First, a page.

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David Spalding

(b Ha Tien, Nov 16, 1968).

Vietnamese conceptual artist. Lê was born near the Cambodian border, but fled with his family when his hometown was invaded by the Khmer Rouge in 1979. Lê moved to Los Angeles and studied photography at the University of California, Santa Barbara and received his MFA from the School of Visual Arts, New York in 1992. In 1989, while at the University of California, Lê enrolled in a class on the Vietnam War (1955–75) that emphasized American hardship. This sparked Lê’s earliest public art project, Accountability, a series of posters that Lê put up on his college campus (reproduced in 1992 for Creative Time, New York, Washington, DC, and Los Angeles). These posters juxtaposed American media images of the Vietnam War with explicit pictures of Vietnamese suffering, accompanied by captions detailing the damage done to Vietnam. The desire to intervene in dominant perceptions of the Vietnam War propelled Lê for much of his artistic career....

Article

(b Mason City, WA, Sept 6, 1938; d New York, NY, Jan 21, 2011).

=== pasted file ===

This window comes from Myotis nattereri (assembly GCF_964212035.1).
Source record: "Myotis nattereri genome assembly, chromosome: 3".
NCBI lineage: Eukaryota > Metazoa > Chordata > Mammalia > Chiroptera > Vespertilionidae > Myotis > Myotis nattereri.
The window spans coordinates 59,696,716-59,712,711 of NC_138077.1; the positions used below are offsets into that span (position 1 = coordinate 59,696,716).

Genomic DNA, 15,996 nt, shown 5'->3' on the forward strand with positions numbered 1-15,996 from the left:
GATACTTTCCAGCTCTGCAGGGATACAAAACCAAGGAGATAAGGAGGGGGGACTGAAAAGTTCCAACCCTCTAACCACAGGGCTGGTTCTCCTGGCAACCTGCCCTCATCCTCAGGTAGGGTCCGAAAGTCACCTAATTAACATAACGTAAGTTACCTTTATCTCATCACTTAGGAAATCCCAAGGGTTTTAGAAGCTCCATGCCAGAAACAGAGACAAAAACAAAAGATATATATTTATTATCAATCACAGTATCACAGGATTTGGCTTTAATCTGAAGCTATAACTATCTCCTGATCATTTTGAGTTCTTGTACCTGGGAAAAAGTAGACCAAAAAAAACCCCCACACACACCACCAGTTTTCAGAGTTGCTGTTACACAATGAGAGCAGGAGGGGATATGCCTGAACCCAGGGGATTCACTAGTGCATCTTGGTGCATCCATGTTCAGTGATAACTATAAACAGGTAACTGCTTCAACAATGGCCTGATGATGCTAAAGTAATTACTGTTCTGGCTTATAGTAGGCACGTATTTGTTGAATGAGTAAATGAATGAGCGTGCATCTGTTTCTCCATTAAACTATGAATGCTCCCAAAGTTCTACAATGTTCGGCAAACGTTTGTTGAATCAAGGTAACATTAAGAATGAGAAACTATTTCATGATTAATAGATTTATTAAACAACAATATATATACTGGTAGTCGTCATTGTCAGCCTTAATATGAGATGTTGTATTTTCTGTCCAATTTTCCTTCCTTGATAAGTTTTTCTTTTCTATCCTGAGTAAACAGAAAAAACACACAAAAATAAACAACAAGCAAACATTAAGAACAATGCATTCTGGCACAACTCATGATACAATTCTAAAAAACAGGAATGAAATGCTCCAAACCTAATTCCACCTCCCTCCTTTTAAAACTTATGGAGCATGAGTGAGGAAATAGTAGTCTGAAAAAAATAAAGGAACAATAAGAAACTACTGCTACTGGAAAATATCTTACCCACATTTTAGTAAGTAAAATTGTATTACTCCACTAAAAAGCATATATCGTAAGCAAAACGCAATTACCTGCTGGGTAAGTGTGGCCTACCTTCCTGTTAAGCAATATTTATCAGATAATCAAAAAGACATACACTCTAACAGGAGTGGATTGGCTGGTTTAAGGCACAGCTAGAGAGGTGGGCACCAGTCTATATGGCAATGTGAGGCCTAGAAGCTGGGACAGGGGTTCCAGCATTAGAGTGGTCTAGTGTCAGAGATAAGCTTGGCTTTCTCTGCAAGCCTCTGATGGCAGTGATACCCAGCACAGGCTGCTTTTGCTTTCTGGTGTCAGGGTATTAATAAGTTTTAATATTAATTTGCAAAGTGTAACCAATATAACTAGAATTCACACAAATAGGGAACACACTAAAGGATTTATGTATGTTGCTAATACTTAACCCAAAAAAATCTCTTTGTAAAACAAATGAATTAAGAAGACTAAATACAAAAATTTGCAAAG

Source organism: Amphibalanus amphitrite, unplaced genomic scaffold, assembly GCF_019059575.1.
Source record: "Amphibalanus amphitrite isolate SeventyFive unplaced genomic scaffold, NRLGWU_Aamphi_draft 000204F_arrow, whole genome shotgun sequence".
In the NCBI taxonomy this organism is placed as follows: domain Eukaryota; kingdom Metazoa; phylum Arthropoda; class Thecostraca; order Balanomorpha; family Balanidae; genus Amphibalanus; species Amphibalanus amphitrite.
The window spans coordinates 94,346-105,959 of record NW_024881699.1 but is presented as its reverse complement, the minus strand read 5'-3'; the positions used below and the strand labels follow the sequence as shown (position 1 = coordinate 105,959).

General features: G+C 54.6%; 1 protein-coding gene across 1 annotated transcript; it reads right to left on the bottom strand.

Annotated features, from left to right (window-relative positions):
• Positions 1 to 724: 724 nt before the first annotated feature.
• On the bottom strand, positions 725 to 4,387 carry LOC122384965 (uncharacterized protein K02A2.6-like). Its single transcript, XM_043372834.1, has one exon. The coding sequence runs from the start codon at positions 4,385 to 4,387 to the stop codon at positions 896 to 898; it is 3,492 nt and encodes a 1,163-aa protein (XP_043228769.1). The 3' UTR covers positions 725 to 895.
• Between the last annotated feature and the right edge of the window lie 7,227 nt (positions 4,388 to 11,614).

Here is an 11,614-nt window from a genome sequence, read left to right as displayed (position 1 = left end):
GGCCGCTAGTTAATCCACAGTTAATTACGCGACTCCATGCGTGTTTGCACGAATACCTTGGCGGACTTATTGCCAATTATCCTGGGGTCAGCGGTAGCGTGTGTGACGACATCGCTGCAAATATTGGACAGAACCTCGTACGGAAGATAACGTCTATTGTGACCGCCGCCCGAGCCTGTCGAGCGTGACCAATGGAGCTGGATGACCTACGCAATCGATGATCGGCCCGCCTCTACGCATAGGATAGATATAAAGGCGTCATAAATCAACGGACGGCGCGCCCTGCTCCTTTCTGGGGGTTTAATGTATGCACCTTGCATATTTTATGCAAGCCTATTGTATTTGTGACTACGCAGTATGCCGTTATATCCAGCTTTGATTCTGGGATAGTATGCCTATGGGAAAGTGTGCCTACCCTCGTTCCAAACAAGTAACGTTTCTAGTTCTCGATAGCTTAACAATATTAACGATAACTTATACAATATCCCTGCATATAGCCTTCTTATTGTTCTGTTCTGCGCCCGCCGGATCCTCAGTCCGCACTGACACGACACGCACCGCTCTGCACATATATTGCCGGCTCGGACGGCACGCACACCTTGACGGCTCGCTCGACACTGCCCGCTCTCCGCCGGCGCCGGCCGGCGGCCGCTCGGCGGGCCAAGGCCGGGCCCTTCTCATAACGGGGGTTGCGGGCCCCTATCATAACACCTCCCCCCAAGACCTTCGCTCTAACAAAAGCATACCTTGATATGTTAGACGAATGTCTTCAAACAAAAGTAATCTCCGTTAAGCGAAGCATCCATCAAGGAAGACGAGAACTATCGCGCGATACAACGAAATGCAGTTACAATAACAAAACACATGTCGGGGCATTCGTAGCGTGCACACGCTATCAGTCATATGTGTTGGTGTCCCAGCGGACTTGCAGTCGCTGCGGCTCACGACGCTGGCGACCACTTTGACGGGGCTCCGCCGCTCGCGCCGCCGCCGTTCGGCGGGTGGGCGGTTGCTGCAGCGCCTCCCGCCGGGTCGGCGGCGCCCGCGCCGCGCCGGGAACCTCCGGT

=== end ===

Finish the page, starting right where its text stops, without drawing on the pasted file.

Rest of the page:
American conceptual and performance artist. He studied art at California College of Arts and Crafts, Oakland, CA (1959–64) and at Stanford University, Stanford, CA (1964–5). His early work was Land art and involved large-scale outdoor projects documented by photographs. In Directed Seeding—Cancelled Crop (1969; see 1974 exh. cat.), he organized the planting of a field of wheat at Finsterwolde in Holland according to a specific pattern and then had a huge cross shape harvested out of the grown crop. He prevented any of the crop from being sold, an act he likened to ‘stopping raw pigment from becoming an illusionistic force on canvas’ (1974 exh. cat.). In the early 1970s he turned to such performance works as Reading Position for Second Degree Burn (1970; see 1974 exh. cat.), in which he lay in the sun for five hours with a book across his chest so that his skin burned, leaving a silhouette of the book. He saw this as a form of painting....